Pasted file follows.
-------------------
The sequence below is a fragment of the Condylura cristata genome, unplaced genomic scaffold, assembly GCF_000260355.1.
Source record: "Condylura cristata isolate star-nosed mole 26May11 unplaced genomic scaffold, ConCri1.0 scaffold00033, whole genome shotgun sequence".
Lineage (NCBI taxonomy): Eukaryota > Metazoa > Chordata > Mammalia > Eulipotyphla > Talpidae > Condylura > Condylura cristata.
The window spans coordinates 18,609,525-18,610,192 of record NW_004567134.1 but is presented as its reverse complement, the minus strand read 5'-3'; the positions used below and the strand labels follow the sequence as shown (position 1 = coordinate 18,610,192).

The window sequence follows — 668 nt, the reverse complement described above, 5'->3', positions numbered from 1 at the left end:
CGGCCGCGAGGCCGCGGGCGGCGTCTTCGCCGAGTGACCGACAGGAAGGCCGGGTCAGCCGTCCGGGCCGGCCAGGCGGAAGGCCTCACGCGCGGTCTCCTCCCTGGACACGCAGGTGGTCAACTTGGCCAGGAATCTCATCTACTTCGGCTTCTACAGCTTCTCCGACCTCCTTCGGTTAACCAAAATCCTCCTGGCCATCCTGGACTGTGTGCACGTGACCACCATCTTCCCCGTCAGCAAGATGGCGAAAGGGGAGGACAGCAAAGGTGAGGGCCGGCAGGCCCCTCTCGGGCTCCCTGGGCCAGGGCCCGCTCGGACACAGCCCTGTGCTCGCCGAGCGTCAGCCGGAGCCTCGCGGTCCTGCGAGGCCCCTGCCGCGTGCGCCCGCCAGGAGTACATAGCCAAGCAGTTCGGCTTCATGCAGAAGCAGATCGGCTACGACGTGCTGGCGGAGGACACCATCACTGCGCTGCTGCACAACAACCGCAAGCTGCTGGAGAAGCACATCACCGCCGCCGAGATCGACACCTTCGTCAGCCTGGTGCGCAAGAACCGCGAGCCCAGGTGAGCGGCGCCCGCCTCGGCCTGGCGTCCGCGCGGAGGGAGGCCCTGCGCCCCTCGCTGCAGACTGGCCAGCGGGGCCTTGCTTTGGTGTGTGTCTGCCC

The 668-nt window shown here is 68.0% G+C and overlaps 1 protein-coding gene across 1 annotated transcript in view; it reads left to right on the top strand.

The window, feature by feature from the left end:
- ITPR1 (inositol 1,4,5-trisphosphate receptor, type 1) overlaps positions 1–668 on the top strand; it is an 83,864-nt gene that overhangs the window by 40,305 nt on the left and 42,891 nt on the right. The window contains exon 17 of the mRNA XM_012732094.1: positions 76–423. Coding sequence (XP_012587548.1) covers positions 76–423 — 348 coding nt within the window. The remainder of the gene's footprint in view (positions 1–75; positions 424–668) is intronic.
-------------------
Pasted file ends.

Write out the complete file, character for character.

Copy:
The sequence below is a fragment of the Condylura cristata genome, unplaced genomic scaffold, assembly GCF_000260355.1.
Source record: "Condylura cristata isolate star-nosed mole 26May11 unplaced genomic scaffold, ConCri1.0 scaffold00033, whole genome shotgun sequence".
Lineage (NCBI taxonomy): Eukaryota > Metazoa > Chordata > Mammalia > Eulipotyphla > Talpidae > Condylura > Condylura cristata.
The window spans coordinates 18,609,525-18,610,192 of record NW_004567134.1 but is presented as its reverse complement, the minus strand read 5'-3'; the positions used below and the strand labels follow the sequence as shown (position 1 = coordinate 18,610,192).

The window sequence follows — 668 nt, the reverse complement described above, 5'->3', positions numbered from 1 at the left end:
CGGCCGCGAGGCCGCGGGCGGCGTCTTCGCCGAGTGACCGACAGGAAGGCCGGGTCAGCCGTCCGGGCCGGCCAGGCGGAAGGCCTCACGCGCGGTCTCCTCCCTGGACACGCAGGTGGTCAACTTGGCCAGGAATCTCATCTACTTCGGCTTCTACAGCTTCTCCGACCTCCTTCGGTTAACCAAAATCCTCCTGGCCATCCTGGACTGTGTGCACGTGACCACCATCTTCCCCGTCAGCAAGATGGCGAAAGGGGAGGACAGCAAAGGTGAGGGCCGGCAGGCCCCTCTCGGGCTCCCTGGGCCAGGGCCCGCTCGGACACAGCCCTGTGCTCGCCGAGCGTCAGCCGGAGCCTCGCGGTCCTGCGAGGCCCCTGCCGCGTGCGCCCGCCAGGAGTACATAGCCAAGCAGTTCGGCTTCATGCAGAAGCAGATCGGCTACGACGTGCTGGCGGAGGACACCATCACTGCGCTGCTGCACAACAACCGCAAGCTGCTGGAGAAGCACATCACCGCCGCCGAGATCGACACCTTCGTCAGCCTGGTGCGCAAGAACCGCGAGCCCAGGTGAGCGGCGCCCGCCTCGGCCTGGCGTCCGCGCGGAGGGAGGCCCTGCGCCCCTCGCTGCAGACTGGCCAGCGGGGCCTTGCTTTGGTGTGTGTCTGCCC

The 668-nt window shown here is 68.0% G+C and overlaps 1 protein-coding gene across 1 annotated transcript in view; it reads left to right on the top strand.

The window, feature by feature from the left end:
- ITPR1 (inositol 1,4,5-trisphosphate receptor, type 1) overlaps positions 1–668 on the top strand; it is an 83,864-nt gene that overhangs the window by 40,305 nt on the left and 42,891 nt on the right. The window contains exon 17 of the mRNA XM_012732094.1: positions 76–423. Coding sequence (XP_012587548.1) covers positions 76–423 — 348 coding nt within the window. The remainder of the gene's footprint in view (positions 1–75; positions 424–668) is intronic.